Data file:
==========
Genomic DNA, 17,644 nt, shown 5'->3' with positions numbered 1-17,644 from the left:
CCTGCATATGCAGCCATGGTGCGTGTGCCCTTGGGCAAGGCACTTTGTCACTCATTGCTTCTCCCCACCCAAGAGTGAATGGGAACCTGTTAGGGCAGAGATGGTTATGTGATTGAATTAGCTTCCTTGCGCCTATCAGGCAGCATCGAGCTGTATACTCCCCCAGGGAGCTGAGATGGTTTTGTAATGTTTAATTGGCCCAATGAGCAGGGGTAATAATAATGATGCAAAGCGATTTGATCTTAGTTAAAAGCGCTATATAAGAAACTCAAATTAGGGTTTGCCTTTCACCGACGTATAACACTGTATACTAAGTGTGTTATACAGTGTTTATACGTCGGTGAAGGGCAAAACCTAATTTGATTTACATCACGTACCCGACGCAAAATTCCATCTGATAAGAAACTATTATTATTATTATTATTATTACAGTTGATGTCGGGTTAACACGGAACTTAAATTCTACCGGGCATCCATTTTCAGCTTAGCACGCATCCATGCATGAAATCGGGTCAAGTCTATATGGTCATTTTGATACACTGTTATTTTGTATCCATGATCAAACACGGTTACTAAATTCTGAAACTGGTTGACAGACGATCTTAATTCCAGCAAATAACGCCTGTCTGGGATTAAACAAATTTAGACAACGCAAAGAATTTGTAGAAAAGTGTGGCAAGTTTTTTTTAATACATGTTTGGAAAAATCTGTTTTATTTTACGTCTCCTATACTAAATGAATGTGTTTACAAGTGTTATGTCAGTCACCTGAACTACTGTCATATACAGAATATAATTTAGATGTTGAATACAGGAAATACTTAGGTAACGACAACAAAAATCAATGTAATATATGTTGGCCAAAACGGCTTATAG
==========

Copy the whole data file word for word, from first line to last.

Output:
Genomic DNA, 17,644 nt, shown 5'->3' with positions numbered 1-17,644 from the left:
CCTGCATATGCAGCCATGGTGCGTGTGCCCTTGGGCAAGGCACTTTGTCACTCATTGCTTCTCCCCACCCAAGAGTGAATGGGAACCTGTTAGGGCAGAGATGGTTATGTGATTGAATTAGCTTCCTTGCGCCTATCAGGCAGCATCGAGCTGTATACTCCCCCAGGGAGCTGAGATGGTTTTGTAATGTTTAATTGGCCCAATGAGCAGGGGTAATAATAATGATGCAAAGCGATTTGATCTTAGTTAAAAGCGCTATATAAGAAACTCAAATTAGGGTTTGCCTTTCACCGACGTATAACACTGTATACTAAGTGTGTTATACAGTGTTTATACGTCGGTGAAGGGCAAAACCTAATTTGATTTACATCACGTACCCGACGCAAAATTCCATCTGATAAGAAACTATTATTATTATTATTATTATTACAGTTGATGTCGGGTTAACACGGAACTTAAATTCTACCGGGCATCCATTTTCAGCTTAGCACGCATCCATGCATGAAATCGGGTCAAGTCTATATGGTCATTTTGATACACTGTTATTTTGTATCCATGATCAAACACGGTTACTAAATTCTGAAACTGGTTGACAGACGATCTTAATTCCAGCAAATAACGCCTGTCTGGGATTAAACAAATTTAGACAACGCAAAGAATTTGTAGAAAAGTGTGGCAAGTTTTTTTTAATACATGTTTGGAAAAATCTGTTTTATTTTACGTCTCCTATACTAAATGAATGTGTTTACAAGTGTTATGTCAGTCACCTGAACTACTGTCATATACAGAATATAATTTAGATGTTGAATACAGGAAATACTTAGGTAACGACAACAAAAATCAATGTAATATATGTTGGCCAAAACGGCTTATAG